Figure 4 is a pair of coherence time slices (at 320 ms) from the Winfield 3-D volume. Notice the missing data along the receiver lines before AMO processing is filled up after its application. At least two fault trends can now be seen starting from the left, one running downwards and the other going to the right.

Fig. 04a Fig. 04b
Figure 4. Time slices at 320 ms from the Winfield 3-D coherence volumes (a) before and (b) after AMO processing. Not only are the missing data gaps seen before AMO application, filled up after AMO processing, at least two fault trends are seen clearly.

Figure 5 shows another comparison of two coherence slices at 1324 ms from the same Winfield volume before and after AMO processing. In the highlighted zones, the events look sharper, suggesting that apart from the shallow levels, events at deeper levels also benefit from AMO application.

Fig. 05a Fig. 05b
Figure 5. Time slices at 1324 ms from the Winfield 3-D coherence volumes (a) before and (b) after AMO processing. At this level, notice the distinct definition of the features in the highlighted zones, after AMO processing.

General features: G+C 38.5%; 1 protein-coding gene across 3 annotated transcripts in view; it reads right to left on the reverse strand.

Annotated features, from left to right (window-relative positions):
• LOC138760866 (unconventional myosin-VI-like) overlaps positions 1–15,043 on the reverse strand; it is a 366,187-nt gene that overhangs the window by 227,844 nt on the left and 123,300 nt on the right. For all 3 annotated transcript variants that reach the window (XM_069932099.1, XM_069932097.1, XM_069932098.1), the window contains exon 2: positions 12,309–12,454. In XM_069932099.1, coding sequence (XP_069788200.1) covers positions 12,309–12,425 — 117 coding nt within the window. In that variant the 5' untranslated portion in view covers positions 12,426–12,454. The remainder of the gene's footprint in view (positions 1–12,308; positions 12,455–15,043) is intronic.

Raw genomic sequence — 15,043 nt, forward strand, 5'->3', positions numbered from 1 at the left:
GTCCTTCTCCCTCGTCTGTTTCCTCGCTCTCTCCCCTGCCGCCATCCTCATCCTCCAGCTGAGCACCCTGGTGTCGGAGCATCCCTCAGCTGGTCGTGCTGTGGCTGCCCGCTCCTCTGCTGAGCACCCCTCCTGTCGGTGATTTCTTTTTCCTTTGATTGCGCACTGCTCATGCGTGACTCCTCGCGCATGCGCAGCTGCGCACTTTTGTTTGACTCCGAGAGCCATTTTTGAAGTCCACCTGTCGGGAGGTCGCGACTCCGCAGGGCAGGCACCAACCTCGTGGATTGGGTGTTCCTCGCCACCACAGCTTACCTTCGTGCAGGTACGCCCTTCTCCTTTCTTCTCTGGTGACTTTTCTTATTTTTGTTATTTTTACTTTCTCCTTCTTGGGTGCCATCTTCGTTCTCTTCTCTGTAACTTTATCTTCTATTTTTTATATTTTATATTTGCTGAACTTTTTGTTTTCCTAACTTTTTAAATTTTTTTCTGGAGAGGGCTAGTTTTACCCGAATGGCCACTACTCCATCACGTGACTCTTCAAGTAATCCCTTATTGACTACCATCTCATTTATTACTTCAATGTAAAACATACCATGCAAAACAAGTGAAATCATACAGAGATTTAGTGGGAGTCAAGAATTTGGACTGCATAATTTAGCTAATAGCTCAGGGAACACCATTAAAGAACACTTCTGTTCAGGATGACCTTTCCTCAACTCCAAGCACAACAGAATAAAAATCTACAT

Figure 6 (a) and (b) show a seismic inline from another 3-D volume from Alberta, before and after AMO application. This example shows a pronounced improvement in the overall signal-to-noise ratio after AMO. Also, notice how the missing data gaps get filled up after AMO application and the reflections look more coherent and amenable for better interpretation. A set of coherence time slices at 1018 ms corroborates the above conclusions. The low coherence features to the left on figure 7 appear less noisy. The definition of events in the highlighted zone appears to be much better after AMO application.

Fig. 06a Fig. 06b
Figure 6. An inline from a 3-D seismic volume from Alberta, (a) before, and (b) after AMO application. Notice the data gaps at the shallow level before AMO application are filled up, there is an appreciable improvement in the signal-to-noise ratio, and the main reflection events appear to be more focused and continuous.
Fig. 07a Fig. 07b
Figure 7. Coherence time slices at 1018 ms from the same seismic volume from which inlines are shown in Figure 6. Because of the improved signal-to-noise ratio after AMO application (Figure 6(b), the coherence slice in Figure 7(b) exhibits much better definition of the events (highlighted zones).